Solving the mystery of a 2011 Unusual Supernova

Friday, October 10, 2014

A group of astronomers led by researcher Gaston Folatelli from the Kavli Institute of Physics and Mathematics of the Universe (IPMU) at the University of Tokyo, in collaboration with experts from the Department of Astronomy (DAS) at the University of Chile and Millennium Institute of Astrophysics (MAS) Mario Hamuy and Hanindyo Kuncarayakti, just found evidence of the last missing piece to explain a supernova discovered in 2011, which would be a yellow supergiant progenitor star.

According to the common theory, which applies to isolated stars, only the coldest and largest (red supergiants) or the hottest and bluest (Wolf-Rayet) stars could become supernovas. The idea that supernova SN 2011dh had as progenitor a yellow supergiant star consequently intrigued the experts. The team led by Folatelli postulated that it was a binary system composed of the yellow star and a companion that had not been found yet.

This theory turned out to be true when IPMU astronomers, in collaboration with MAS, found evidence of the companion through images obtained with the Hubble Space Telescope (HST). It was a bright blue star, the missing link to both corroborate the hypothesis of the research team, and show once again that most massive stars are not lonely, but belong to binary systems with deep interactions.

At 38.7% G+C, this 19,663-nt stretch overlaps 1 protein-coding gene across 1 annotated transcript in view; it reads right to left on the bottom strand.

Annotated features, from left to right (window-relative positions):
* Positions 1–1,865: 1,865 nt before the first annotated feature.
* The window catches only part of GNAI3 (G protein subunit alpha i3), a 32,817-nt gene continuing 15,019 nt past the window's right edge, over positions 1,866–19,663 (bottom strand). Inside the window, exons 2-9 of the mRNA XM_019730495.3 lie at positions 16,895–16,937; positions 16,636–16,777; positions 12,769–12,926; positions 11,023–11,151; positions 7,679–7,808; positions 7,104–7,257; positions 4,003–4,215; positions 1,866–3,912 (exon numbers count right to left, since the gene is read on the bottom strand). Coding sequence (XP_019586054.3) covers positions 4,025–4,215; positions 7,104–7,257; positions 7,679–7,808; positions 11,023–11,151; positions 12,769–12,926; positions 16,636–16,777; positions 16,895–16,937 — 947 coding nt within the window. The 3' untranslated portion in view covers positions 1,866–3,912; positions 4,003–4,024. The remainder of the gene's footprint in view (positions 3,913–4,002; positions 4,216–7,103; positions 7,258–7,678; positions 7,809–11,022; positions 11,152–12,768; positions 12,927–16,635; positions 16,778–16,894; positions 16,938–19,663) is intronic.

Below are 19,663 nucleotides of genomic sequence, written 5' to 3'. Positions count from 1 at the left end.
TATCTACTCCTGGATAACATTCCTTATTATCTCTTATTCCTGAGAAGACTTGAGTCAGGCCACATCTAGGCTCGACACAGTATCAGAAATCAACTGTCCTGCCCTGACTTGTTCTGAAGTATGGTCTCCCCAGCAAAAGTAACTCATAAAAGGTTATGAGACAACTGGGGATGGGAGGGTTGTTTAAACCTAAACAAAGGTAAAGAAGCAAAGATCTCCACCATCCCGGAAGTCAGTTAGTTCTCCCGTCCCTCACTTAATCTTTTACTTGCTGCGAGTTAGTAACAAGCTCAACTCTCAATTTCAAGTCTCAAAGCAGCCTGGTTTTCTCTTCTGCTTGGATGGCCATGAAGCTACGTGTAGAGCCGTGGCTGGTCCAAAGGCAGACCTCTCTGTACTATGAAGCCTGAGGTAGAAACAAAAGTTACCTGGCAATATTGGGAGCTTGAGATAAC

"Stars are the factories of chemical elements in the Universe. Therefore, to understand how it evolves, we need to know which are the stars that explode as supernovas allowing Earth-like planets to be formed. So far, we have identified a handful of progenitors of supernovae rich in hydrogen (type II), and knew about only one supernova poor in this element (type IIb). This study conclusively reveals a second case of type IIb supernova, that has its origin in a binary system. Therefore, it strengthen the idea that supernovae poor in hydrogen must be due to a companion responsible for 'stealing' this element. We are gradually exploring unknown territories", said Mario Hamuy, researcher at DAS and director of MAS.

Meanwhile, Hanindyo Kuncarayakti, MAS and DAS researcher who was part of the team that analyzed the images, notes that this discovery "introduces strong support for theories beyond the traditional paradigm that exists for supernovae, being important now to seriously consider the scenario of binary systems explaining the evolution of stars and supernovae."

The reason why the discovery of this blue star is so important is that this observation fits extremely well with the predictions made by the investigators. "One of the most exciting moments of my career was when I reduced the HST images that I had just obtained, and saw the object right where we had planned it to be from the beginning. It is the first time we can clearly see the companion, allowing us to study it in more details and determine their properties. The relevance of this finding goes beyond this particular supernova, it allows us to learn more about the connection between massive stars and supernovae", concludes Folatelli.